Forts Lookout and Southerland are large earthen redoubts constructed in early 1864 to defend Camden (Ouachita County) from Federal attack during the Civil War. The forts were listed on the National Register of Historic Places on April 19, 1994, and designated as National Historic Landmarks on the same date as components of the Camden Expedition National Historic Landmark. In late 1863, following the September 10 capture of Little Rock (Pulaski County), Lieutenant General Edmund Kirby Smith, Confederate commander of the Trans-Mississippi Department, ordered Lieutenant General Theophilus Holmes to concentrate his forces along the Ouachita River to defend the approaches to Shreveport, Louisiana, against any Union advances to the south. Holmes, in turn, ordered Brigadier General Alexander T. Hawthorn, a prewar …

Fowler House

aka: Absalom Fowler House
The Absalom Fowler House, located at 502 East Seventh Street, is one of the few remaining antebellum houses in Little Rock (Pulaski County) in the twenty-first century. Constructed in 1840, it served as a private residence until 1923, when it was sold to the Roman Catholic Diocese of Little Rock. Due to its distinctive Greek Revival–style architecture and unique design, the house was added to the National Register of Historic Places on June 4, 1973. Is also part of the MacArthur Park Historic District. In 1976, the Absalom Fowler House became the centerpiece of the Flower Square apartment complex. The exteriors of both the house and the detached kitchen remain relatively unaltered from their original state. Due to its state …

Franklin County Courthouse, Northern District

The Franklin County Courthouse for the Northern District, located at 211 West Commercial in Ozark (Franklin County), was constructed as a two-story structure fashioned in Classical Moderne style with Italian Renaissance design influences. This building is the fourth courthouse in this county seat. Franklin County emerged from part of Crawford County late in 1837. Ozark was designated as the county seat in 1838, and the first court proceedings were held in a school house without windows. The first building designated as a courthouse was built in 1840 on the northwestern corner of the square. This one-story, frame building, which measured twenty square feet, included fifteen windows, one door, and a stove. D. L. Bourland, the county treasurer, submitted the $400 bid for …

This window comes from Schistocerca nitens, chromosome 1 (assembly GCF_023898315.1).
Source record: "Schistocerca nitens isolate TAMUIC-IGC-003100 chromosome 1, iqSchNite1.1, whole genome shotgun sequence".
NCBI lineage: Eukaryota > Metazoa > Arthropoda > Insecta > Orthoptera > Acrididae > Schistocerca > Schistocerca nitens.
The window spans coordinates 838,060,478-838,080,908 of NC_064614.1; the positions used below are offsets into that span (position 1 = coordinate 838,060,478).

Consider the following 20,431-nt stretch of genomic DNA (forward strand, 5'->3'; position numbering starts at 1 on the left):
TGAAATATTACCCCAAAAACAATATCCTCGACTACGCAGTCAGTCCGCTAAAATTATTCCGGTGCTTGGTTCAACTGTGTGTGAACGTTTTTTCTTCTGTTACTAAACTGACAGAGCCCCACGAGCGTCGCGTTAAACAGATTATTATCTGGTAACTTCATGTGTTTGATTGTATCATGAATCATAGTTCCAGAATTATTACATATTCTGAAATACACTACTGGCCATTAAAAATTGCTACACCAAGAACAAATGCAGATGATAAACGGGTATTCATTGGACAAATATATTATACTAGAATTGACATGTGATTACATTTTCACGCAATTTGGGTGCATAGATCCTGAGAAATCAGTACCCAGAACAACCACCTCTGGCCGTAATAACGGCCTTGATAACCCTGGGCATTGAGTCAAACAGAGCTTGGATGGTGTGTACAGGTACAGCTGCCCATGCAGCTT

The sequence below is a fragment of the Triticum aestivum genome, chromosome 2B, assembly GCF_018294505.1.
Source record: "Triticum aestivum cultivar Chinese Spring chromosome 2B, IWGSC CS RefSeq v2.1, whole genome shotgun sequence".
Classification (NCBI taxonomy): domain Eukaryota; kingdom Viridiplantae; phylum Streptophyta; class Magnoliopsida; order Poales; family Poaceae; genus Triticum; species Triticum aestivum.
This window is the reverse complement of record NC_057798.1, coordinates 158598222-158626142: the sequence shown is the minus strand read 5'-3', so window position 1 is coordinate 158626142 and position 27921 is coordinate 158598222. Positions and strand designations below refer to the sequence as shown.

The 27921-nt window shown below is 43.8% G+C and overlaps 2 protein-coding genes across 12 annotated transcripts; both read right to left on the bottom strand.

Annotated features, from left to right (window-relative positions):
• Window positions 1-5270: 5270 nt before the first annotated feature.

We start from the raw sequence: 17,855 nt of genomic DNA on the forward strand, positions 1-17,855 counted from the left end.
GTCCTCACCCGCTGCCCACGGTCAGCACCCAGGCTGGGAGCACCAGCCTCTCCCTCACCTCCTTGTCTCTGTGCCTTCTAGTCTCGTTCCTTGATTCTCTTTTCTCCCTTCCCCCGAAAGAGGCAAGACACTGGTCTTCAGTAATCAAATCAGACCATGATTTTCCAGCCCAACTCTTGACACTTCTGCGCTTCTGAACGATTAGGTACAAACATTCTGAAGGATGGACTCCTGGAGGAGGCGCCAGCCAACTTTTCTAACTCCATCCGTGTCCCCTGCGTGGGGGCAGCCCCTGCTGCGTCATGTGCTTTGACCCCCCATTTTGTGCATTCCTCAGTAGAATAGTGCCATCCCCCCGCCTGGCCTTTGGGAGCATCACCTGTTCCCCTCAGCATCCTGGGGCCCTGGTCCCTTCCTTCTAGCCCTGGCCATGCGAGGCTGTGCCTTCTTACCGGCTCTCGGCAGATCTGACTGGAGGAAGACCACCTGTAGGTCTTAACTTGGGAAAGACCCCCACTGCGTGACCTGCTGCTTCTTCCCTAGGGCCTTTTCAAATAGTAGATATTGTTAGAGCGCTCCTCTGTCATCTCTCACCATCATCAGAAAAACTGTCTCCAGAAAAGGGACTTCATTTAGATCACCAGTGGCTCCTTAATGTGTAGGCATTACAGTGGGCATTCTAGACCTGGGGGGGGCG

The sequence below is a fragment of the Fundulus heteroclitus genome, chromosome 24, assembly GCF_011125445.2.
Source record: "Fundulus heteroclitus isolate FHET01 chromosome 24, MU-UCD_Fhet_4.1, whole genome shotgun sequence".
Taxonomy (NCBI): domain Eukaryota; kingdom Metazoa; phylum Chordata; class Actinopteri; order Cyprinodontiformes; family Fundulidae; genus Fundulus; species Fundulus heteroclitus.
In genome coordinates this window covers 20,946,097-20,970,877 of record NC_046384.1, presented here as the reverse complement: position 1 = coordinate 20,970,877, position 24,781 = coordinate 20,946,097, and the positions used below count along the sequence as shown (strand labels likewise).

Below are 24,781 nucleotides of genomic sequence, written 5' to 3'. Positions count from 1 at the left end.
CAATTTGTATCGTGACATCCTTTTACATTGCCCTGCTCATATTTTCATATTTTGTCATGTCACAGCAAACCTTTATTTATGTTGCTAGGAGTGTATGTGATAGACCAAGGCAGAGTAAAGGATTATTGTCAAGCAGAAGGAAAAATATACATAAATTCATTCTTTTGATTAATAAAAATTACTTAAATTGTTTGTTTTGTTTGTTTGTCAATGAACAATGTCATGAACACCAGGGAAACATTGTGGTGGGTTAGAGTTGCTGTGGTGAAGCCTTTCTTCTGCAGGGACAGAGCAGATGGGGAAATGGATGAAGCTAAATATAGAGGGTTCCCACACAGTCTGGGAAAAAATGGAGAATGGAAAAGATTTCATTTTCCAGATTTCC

Franklin County Courthouse, Southern District

The Franklin County Courthouse for the Southern District, located at 607 East Main Street in Charleston (Franklin County), was constructed as a two-story structure fashioned in Classical Revival Style. Franklin County emerged from part of Crawford County late in 1837. Between 1838 and 1885, Ozark (Franklin County) was the only county seat. Due to difficulty people faced in crossing the Arkansas River, Governor Simon P. Hughes approved an act on March 14, 1885, that created two court districts within Franklin County. The court in Ozark became the Northern District, and Charleston was designated as the county seat for the Southern District in 1901. The Arkansas River drew the boundary line between districts. In June 1885, the sheriff of Franklin County obtained a two-story …

Frederick Hanger House

aka: Hanger House
One of the most picturesque, best preserved, and most carefully restored houses in Little Rock (Pulaski County) is the late-nineteenth-century Frederick Hanger House. It retains a high percentage of its original fixtures, fittings, and architectural features and is an outstanding example of the Queen Anne style of architecture. It was listed on the National Register of Historic Places on March 15, 1974. Peter Hanger, originally from Kentucky, moved to Arkansas in the 1830s, settling first in Chicot County and, by 1848, in Little Rock. In 1850, he married Matilda Cunningham, daughter of Dr. Matthew Cunningham and his wife, who were among Little Rock’s earliest settlers. He invested in real estate and was active in a variety of businesses, including U.S. Mail …